The workplace has been inundated by new technologies --Dropbox, Slack, and the like-- that promise to make workers more efficient and productive. Yet despite the unprecedented investment in enterprise technologies, workers are operating at levels far below their potential, according to new research by Asana.
The rise of "work about work."
The fact that "work about work"-- checking email, searching for information, sitting in unproductive meetings-- consumes our time spent in, and increasingly outside, the workplace, should come as no surprise to most workers. The study, based on a 2019 qualitative survey commissioned by Asana and Sapio (full discloser: I work for Asana) among 10,223 global knowledge workers--workers whose job centers on knowledge and information-- found that the time spent on work about work consumes much of workers' days.
And it seems that work about work is an even more soul-sucking experience than we realize. Global knowledge workers think they spend over a third of their time on work about work, yet, in reality, they spend nearly double that time--60 percent--on work about work.
Unproductive meetings are a major contributor. According to the research, workers waste 103 hours each year--or 13 full working days--in unproductive meetings. Surely that time would be much better spent on a two and a half week vacation.
App fatigue takes a major toll.
The explosion of workplace apps has done little to improve work about work. On average, knowledge workers use ten apps and software programs every day, according to the Asana study.
The more apps that workers are tethered to, the more opportunity there is for context shifting. Indeed, the study found that the more apps workers use, the more time they spend distracted or procrastinating.
The cost of interrupted work is devastating. On average, the research shows that knowledge workers waste one hour and four minutes each day due to distractions and procrastination, according to the study. While email is the most notorious culprit tied to workplace distractions, it's neither the only nor most significant offender.
The number one distraction for global knowledge workers? Shifting priorities. Workers are constantly spinning 180s and 360s when it comes to what they are focusing on.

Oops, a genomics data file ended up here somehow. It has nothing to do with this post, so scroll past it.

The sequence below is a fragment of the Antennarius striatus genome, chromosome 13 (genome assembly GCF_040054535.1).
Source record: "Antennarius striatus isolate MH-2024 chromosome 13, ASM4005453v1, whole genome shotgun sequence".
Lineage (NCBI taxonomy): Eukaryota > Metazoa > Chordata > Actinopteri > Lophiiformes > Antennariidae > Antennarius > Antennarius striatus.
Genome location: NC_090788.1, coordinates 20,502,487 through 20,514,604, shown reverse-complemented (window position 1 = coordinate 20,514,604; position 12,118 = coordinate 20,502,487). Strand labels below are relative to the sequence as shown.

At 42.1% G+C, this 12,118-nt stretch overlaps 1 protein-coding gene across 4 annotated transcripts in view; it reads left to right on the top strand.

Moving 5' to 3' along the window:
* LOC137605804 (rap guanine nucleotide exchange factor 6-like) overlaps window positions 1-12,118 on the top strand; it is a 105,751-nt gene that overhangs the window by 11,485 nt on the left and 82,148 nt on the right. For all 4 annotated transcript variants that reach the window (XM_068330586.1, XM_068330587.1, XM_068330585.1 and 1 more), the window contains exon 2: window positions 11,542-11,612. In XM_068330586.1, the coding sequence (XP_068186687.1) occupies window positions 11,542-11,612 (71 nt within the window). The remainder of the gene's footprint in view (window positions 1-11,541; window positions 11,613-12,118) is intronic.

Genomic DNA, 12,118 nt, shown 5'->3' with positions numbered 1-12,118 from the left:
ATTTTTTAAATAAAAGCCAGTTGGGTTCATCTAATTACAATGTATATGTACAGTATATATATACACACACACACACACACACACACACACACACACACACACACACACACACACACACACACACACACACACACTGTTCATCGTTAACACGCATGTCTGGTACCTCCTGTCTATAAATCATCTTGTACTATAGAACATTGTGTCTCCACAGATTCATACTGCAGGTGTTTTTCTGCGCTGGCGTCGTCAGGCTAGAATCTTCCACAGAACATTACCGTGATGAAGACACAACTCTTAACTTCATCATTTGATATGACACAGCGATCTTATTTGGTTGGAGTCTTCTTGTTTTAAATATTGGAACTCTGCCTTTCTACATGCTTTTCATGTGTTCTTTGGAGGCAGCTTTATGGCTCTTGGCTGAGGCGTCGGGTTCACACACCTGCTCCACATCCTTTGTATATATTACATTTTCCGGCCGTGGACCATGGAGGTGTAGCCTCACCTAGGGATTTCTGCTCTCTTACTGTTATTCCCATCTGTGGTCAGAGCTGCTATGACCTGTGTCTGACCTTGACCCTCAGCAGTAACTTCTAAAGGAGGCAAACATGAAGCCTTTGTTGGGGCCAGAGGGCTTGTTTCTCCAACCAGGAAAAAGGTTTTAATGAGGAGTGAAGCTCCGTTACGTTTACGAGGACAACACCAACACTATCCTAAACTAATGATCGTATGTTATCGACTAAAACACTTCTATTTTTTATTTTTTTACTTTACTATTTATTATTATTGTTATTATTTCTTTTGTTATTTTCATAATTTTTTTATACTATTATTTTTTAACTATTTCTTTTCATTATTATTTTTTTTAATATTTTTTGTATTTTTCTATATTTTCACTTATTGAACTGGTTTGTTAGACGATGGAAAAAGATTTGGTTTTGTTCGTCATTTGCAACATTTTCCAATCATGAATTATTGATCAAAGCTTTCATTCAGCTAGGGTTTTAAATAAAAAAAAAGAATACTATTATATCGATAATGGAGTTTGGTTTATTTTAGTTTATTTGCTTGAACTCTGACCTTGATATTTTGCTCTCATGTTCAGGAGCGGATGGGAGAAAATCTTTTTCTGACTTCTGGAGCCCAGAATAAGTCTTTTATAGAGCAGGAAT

Lack of clarity plagues workers.
Constantly shifting priorities are the result of a changing workforce. As knowledge workers have replaced industrial workers and work has become more amorphous, work clarity has plummeted.
Since knowledge work is less clear-cut than manufacturing or other industrial work, it's much more difficult to define specific outcomes and measure productivity. The Asana study revealed that knowledge workers are plagued by a lack of clarity. Less than half (48 percent) of knowledge workers say they're clear on their personal work objectives. 62 percent are regularly asked to do something that doesn't feel valuable to the business.
Are you clear on your objectives? Do you know how your work funnels up to your company's mission? The next time you're asked to do something that doesn't feel important, resist the temptation to blindly comply. Ask for clarification.
The pressing need for a workplace makeover.
Executives are doing themselves--and, more important, their employees--a disservice by introducing more technology into their organizations in a piecemeal, ad-hoc manner. It's taking a big toll on employees. The Asana study revealed that, on average, knowledge workers are overworked and stressed. They're soaking up a mere six hours and 25 minutes of sleep each night. And they take, on average, only two breaks during their working day.
The modern workplace is in need of repair. Forward-thinking organizations need to prioritize three efforts.
First, they need to minimize duplicative work--doing work that someone has already done, usually unintentionally. Knowledge workers spend, on average, four hours and 38 minutes--an entire half-day--on pure duplication each week, according to Asana. More effective tracking of work via a centralized system will help ensure that workers aren't squandering valuable hours each week.
Second, they need to more effectively gauge work distribution. Why is this important? Knowledge workers rank 'work being distributed more fairly' as the number one factor that would help them be more productive in their role. Leaders need to more effectively track output and ensure that workers are expending similar effort.
Finally, they need to empower workers to gain much-needed clarity. Knowledge workers who are clear on their workload are two times more motivated and engaged than their counterparts who lack clarity, according to Asana. Employees should be crystal clear on work objectives, as well as how they funnel up to broader company goals.
If you're looking for your next career move, be on the lookout for companies that prioritize reducing duplicative work, equal work distribution, and role clarity. Ask potential employees what related steps they are taking. This may go a long way in improving your personal--as well as professional--wellbeing.